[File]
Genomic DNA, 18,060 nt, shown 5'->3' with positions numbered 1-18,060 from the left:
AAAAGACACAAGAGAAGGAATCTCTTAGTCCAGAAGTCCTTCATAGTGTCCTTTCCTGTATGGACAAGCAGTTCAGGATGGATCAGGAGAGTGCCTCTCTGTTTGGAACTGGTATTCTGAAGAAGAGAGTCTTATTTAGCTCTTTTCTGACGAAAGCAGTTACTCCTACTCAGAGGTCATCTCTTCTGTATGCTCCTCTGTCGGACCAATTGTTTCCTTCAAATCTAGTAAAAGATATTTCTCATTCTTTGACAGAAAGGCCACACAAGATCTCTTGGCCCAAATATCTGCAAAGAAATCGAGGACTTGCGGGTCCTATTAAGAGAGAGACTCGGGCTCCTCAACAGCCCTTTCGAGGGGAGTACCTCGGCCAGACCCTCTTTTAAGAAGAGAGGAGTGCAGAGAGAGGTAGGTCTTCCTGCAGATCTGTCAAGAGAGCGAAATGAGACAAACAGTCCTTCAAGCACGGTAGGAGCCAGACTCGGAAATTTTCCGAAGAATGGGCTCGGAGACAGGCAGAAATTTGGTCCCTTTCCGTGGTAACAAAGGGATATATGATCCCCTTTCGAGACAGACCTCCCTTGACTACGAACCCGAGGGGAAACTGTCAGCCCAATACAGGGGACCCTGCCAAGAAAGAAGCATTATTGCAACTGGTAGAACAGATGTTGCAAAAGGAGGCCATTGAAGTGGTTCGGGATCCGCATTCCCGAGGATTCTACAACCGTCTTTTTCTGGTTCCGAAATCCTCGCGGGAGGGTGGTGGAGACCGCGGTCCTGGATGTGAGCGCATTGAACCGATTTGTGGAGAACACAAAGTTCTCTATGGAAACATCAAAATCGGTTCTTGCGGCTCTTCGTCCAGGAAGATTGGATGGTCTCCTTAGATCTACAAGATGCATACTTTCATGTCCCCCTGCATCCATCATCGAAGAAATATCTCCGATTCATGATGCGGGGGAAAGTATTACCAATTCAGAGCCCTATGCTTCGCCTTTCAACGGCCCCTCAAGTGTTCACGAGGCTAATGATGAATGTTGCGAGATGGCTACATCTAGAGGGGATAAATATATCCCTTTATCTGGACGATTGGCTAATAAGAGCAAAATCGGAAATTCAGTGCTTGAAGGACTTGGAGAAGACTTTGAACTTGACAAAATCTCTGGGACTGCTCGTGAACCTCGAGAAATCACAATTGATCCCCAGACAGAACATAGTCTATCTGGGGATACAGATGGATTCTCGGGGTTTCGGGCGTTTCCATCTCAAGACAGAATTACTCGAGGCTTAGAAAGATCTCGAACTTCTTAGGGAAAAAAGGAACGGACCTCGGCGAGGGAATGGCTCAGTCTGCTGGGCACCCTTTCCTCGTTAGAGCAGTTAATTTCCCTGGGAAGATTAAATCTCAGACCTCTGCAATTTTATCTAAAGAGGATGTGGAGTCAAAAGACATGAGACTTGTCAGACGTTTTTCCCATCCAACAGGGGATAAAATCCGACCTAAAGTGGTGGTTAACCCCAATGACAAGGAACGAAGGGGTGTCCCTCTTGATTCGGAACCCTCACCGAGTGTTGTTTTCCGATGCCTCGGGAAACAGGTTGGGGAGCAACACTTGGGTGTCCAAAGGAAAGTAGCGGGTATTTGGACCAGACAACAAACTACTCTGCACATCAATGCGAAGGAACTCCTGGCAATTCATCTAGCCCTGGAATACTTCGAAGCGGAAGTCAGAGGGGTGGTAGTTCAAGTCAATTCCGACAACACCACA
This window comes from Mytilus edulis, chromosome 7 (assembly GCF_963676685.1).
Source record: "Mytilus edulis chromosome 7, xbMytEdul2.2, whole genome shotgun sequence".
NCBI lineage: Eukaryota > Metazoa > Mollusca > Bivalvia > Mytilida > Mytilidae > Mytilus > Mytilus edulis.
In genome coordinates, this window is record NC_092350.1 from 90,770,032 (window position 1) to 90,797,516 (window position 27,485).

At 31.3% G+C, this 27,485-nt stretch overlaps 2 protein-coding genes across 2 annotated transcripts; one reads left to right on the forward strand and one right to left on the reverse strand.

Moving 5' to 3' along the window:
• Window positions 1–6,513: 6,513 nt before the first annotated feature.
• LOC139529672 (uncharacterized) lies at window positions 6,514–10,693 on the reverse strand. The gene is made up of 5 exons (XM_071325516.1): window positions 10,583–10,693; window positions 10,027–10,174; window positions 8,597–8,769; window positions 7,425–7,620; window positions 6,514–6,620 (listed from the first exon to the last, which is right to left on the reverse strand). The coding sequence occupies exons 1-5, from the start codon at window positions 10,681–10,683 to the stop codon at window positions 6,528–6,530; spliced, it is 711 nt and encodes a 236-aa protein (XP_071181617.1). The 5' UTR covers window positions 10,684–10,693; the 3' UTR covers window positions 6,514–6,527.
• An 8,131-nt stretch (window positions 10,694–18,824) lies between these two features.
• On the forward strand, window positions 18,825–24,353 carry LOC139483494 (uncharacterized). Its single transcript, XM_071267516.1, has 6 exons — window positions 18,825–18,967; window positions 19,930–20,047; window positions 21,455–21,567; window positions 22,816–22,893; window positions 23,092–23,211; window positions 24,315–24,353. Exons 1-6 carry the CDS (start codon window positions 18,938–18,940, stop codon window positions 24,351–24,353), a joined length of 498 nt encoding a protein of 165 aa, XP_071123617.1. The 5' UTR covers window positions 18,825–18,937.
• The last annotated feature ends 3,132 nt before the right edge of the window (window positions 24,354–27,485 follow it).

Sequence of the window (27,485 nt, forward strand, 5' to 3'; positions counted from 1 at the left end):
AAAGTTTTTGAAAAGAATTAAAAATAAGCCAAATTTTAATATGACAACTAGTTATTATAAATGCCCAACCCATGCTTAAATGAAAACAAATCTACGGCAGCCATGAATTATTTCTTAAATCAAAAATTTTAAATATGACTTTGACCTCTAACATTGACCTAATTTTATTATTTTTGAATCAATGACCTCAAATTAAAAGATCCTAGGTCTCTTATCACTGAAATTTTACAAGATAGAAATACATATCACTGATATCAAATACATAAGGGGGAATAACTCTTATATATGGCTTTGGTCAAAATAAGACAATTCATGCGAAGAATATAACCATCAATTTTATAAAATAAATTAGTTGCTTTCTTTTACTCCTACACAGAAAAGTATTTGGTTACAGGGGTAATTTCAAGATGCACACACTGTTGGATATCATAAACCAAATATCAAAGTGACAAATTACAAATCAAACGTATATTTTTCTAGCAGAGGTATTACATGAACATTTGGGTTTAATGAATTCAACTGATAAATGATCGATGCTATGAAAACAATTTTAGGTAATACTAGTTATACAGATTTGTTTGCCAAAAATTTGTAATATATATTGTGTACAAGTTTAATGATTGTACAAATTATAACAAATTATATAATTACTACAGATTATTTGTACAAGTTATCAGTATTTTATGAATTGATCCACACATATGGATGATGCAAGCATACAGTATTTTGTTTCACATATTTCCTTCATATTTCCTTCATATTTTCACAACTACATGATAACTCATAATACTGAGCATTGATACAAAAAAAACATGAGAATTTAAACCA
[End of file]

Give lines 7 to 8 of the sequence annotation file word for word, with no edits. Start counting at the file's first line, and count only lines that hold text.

At 31.3% G+C, this 27,485-nt stretch overlaps 2 protein-coding genes across 2 annotated transcripts; one reads left to right on the forward strand and one right to left on the reverse strand.

Moving 5' to 3' along the window: